Like sports people you should ask the question as to how to recreate this high productivity performance because it translates into increased earning power and more money in the bank. The question, of course, is how can you manage to be “in the zone” when your mood is less than optimal and you feel like taking the day off and having a lazy day at the beach, but you know that you have a gig with a deadline.
When you think about the issue as a freelancer it comes down to managing your mood so that you can increase your creativity. Nils Salzgeber from Medium.com has written Six Reliable Strategies to Improve Your Mood which you can read by clicking on the title.
If you have children you will know what I mean! In our senior’s bike riding group, there is a standing joke about riders that are unexpectedly absent. The other riders will shrug and say that they have been called away on GERT (Grandparents’ Emergency Response Team) duties to help their children by minding their grandchildren. If you are a freelancer, GERT teams can be especially helpful when you have a tight deadline for producing a gig for your best client.
However, for co-working freelancers, there is the possibility of developing Community Emergency Response Teams, also known as friendship groups. That is why the community is so important to freelancers. It can transcend families and last a lifetime.
The Freelancers Union have developed the concept of Hives to give fellow freelancers a helping hand with an issue that they have not come across before. Hives is an international movement and they have now started in Europe.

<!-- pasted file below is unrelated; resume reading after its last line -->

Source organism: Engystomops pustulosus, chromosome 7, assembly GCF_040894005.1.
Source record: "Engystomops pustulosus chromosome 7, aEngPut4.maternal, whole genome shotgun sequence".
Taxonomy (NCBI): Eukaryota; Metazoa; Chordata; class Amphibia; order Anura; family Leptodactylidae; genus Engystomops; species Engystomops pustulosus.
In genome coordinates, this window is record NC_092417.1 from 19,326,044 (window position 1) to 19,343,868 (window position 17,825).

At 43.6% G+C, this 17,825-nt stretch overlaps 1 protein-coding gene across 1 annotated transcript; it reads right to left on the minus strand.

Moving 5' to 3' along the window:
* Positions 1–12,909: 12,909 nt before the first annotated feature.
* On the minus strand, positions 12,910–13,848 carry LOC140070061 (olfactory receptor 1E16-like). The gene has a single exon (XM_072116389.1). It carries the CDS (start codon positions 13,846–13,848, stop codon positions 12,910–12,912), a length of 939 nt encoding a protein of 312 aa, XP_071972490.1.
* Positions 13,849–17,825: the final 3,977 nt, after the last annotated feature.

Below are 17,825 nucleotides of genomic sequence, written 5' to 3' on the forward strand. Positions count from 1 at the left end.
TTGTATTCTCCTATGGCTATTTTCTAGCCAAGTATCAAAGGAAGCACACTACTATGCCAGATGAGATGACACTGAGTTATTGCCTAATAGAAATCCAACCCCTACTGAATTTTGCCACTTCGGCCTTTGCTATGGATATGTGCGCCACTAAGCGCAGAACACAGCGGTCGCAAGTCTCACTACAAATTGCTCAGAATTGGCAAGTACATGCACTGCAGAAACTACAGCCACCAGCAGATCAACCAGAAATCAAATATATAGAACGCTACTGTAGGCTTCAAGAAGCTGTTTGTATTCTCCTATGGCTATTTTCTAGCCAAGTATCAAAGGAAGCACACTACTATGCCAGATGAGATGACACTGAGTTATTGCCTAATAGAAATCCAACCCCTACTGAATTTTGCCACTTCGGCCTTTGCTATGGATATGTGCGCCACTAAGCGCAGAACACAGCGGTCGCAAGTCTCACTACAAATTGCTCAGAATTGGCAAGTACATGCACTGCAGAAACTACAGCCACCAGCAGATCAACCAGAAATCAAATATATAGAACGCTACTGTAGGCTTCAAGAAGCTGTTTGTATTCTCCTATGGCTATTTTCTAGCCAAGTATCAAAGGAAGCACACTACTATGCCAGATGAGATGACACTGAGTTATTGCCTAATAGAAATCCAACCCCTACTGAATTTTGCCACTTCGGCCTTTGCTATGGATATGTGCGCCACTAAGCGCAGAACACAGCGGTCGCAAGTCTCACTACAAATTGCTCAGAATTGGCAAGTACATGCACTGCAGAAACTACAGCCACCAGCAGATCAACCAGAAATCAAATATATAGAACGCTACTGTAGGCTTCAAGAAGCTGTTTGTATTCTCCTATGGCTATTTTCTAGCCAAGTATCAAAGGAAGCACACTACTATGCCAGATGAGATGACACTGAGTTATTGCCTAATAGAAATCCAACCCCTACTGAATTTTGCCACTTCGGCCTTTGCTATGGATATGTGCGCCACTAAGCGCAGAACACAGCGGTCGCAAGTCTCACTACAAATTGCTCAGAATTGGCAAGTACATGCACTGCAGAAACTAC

For international clients, freelancers should always use a freelancing platform in my opinion. This means that the payment of your contract will be held in an escrow account. Providing you fulfill the terms of the contract and the quality of your work is acceptable, you know that you will be paid.If there is a dispute you know that the arbitration system of the platform is there to help you settle a dispute with the person for whom you are working.
However, there will always be freelancers who prefer not use a platform for either local or international contracts. In the situation where this occurs and you have a late-paying client, you have to have a strategy for dealing with these clients. If you delay too long a bad debt may result. This means, of course, that it is a loss to your freelancing business.
Rebecca Knight has written How Freelancers Can Make Sure They Get Paid on Time for the Harvard Business Review and you can read about it here.
There are some freelancers who advocate that you should reward clients for early payment because it helps with your cash flow as well. Taylor Gordon has looked at this issue for the Due.com blog. Taylor’s article Why you should reward clients for early payment appears here.
There is an interesting article written by Ali Montag for cnbc.com entitled Kevin O'Leary explains one big thing people don't understand about bitcoin (but need to) which you can read here. Kevin O’Leary looks at the situation where he was considering a transaction in bitcoin. Freelancers should read this article because it is a warning from Kevin.
The history of the Case Study can be read at links to the previous newsletter issues:
Work has started on the tweets to promote the content on the Amazon Associates’ website. This will be focused on promoting the content that is on the website and how to maximize the benefits of Amazon Prime and their best sellers’ hourly service.
The research work regarding the customer service, links and articles are continuing and the current results can be seen here:
We have gained approval from Robert Siciliano to bring you extracts from his books related to cyber security for freelancers. Robert Siciliano is an identity theft expert and consultant. He also gives self defense and personal safety seminars. Robert provides safety and identity theft fraud prevention tips and advice on multimedia channels in the United States. We have his approval to bring you weekly extracts from his books: